|Werebear bear bar.
||[Mar. 3rd, 2012|12:17 am]
Whole lotta labia.
I am in the midst of reading a series of books which even I, as an entertained reader, will admit are Not Good. Like "Hex" is Not Good. They are prose so purple it's imperial. Seriously, if one of you wrote something this florid I'd assume you were fucking with me. The male characters are all tall, muscular, and they are always drawn to the female characters with feelings they have "never experienced like this." Every time. |
These books are full of immortals and vampires and werewolves and women who can reach orgasm through penetration only in less than 5 minutes. (Which, I don't know about you, but in my world is as probable as vampires and werewolves. If it's not improbable in your world please don't tell me.) The sex scenes are full of anatomically ambitious positions,including a stellar example where the 5'10" heroine mounts a 6'6" hero in the front bucket seat of a low-slung two-seater sports car, which is just a recipe for back pain and a knee to the nose if you ask me.
And I am reading them with unabashed joy. I have set a scale of their awesomeness which is measured in how long it takes the author to describe something as "tawny." The Start-to-Tawny index. Cee has taken to calling them Tawny Tales of Improbable Intercourse. The entire experience has probably knocked me down about 20 points on the Respectable Intellectual scale. I don't care.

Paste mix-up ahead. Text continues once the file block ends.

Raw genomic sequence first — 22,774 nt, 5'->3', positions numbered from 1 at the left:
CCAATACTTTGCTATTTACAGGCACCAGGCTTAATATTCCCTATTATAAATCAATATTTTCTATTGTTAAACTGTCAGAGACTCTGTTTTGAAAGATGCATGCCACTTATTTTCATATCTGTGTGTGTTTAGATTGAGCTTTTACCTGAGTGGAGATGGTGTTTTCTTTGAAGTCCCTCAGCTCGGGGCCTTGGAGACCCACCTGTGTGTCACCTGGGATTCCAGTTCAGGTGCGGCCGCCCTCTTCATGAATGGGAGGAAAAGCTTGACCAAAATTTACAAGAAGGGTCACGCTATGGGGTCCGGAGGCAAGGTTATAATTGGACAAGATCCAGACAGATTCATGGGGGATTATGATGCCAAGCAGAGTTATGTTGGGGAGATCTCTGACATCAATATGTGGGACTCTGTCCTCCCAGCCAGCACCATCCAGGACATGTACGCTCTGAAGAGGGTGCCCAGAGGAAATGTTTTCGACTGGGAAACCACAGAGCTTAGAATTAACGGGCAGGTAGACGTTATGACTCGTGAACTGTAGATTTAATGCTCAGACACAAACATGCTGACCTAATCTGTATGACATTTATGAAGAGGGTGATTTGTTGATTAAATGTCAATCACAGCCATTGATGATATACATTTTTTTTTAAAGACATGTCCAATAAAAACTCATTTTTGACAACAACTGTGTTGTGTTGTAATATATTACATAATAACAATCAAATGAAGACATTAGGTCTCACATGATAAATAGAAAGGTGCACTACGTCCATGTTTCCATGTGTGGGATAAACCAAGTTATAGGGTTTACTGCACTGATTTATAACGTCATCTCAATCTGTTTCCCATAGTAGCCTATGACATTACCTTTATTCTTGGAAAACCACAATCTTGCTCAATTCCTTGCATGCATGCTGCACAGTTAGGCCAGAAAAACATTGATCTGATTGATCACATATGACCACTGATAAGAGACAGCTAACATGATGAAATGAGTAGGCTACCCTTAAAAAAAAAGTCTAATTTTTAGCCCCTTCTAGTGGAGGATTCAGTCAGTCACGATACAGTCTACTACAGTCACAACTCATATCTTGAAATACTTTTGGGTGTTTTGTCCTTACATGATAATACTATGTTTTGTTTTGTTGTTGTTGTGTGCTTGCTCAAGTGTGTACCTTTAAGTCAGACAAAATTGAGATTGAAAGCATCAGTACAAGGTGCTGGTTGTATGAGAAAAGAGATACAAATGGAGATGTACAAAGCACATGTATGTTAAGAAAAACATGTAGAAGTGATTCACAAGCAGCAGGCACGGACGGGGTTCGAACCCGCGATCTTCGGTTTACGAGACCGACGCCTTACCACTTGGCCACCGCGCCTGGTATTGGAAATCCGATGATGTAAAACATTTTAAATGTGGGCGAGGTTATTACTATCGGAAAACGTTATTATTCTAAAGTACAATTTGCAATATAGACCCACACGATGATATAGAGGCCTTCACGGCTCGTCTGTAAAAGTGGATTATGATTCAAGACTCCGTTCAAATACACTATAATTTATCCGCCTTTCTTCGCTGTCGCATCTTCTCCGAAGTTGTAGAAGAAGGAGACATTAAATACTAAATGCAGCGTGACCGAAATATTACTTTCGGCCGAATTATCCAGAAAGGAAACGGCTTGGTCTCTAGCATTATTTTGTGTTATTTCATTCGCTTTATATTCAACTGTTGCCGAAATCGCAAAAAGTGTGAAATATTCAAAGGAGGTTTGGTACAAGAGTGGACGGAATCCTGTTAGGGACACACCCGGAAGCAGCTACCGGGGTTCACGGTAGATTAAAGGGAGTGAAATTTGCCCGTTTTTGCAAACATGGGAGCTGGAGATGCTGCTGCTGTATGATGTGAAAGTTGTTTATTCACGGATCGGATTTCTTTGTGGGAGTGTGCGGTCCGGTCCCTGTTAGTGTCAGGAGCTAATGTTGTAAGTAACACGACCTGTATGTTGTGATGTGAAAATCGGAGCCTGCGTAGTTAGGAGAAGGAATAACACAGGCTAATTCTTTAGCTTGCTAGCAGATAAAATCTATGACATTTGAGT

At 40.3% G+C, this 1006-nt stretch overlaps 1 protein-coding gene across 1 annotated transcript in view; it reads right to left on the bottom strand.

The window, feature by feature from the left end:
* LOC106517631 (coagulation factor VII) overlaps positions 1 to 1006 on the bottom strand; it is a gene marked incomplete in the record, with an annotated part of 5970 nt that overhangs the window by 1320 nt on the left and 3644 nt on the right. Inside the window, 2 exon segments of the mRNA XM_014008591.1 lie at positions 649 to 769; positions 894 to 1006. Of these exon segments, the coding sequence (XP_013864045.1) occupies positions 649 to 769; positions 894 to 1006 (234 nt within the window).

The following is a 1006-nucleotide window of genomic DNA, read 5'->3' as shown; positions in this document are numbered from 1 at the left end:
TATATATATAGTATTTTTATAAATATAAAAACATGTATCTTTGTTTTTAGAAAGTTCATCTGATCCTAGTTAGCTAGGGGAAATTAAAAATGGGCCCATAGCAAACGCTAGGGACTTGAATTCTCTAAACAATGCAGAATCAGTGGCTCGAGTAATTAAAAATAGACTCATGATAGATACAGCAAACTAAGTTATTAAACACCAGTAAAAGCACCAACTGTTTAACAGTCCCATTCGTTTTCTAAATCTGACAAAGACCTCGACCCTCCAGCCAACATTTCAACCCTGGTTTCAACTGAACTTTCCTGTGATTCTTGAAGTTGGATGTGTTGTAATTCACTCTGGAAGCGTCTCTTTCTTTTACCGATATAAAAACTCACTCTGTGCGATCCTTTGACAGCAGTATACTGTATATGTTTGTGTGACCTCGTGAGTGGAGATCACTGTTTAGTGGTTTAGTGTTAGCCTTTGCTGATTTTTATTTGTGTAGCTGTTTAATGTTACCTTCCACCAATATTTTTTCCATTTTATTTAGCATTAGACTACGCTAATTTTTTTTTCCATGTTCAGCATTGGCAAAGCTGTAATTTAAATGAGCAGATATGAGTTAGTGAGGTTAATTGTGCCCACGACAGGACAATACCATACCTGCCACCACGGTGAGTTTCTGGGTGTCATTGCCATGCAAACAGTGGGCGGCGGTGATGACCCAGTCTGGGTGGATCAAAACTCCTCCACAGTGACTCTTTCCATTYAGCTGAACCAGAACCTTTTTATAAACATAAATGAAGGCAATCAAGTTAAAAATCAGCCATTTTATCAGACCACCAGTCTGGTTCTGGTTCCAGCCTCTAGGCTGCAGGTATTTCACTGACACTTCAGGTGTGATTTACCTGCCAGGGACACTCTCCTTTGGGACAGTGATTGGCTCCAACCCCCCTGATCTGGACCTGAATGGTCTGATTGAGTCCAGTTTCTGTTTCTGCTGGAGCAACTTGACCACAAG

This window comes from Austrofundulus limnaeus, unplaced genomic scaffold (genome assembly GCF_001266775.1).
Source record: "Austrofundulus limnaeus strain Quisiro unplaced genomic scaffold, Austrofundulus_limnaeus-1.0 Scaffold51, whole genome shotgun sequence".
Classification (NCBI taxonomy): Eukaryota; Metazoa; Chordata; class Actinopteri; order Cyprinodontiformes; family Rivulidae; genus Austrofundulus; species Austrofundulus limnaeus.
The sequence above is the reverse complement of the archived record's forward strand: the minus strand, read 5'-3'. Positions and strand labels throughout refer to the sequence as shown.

I went on this non-fiction kick right after I got laid off from Sun and while I was still dealing with Caitlin's death/having a baby/starting treatment for my ED/etc. I started reading books about material culture and epidemiology. I watched documentaries almost exclusively. And I indulged my fondness for true crime to the degree that I now can tell you the stories behind each episode of Forensic Files just by looking at the name. I just didn't have room for whimsy or make-believe. Either characters were happy, in which case I found them irritating because fuck them, or they were sad, in which case they made me more sad. And with the exception of stories written (for the most part) by you gorgeous people I just gave up fiction. I came back to it bit by bit with TV and the occasional movie, and a stunning swan-dive into (and gorge on) the Sookie Stackhouse books after True Blood started. But it's still hard.
Anyway. About six months ago I started slipping a bit into more sad. More sleeping. More going to bed when Chloe goes to bed and letting her sleep with me because she was something to look forward to at the end of the day. The hard part about actually fixing yourself instead of just jumping from one anxiety avoidance tactic to another is that it almost always gets worse before it gets better. Sometimes it gets enough "worse" that you get stuck there a bit. Then for Christmas Steve got me the two latest novels by a writer that Cait introduced me to. A woman who is a favorite because of her attention to detail and her lovely intricate plots. (Connie Willis, in case you're in the market for a new writer to pick up) I listened to the entirety of the first one on audio book and then most of the second one the same way. And then the second one got so good that I read the last 200 pages old school style, curled up with a mug of tea and the hope that my child wasn't burning down the kitchen while I read.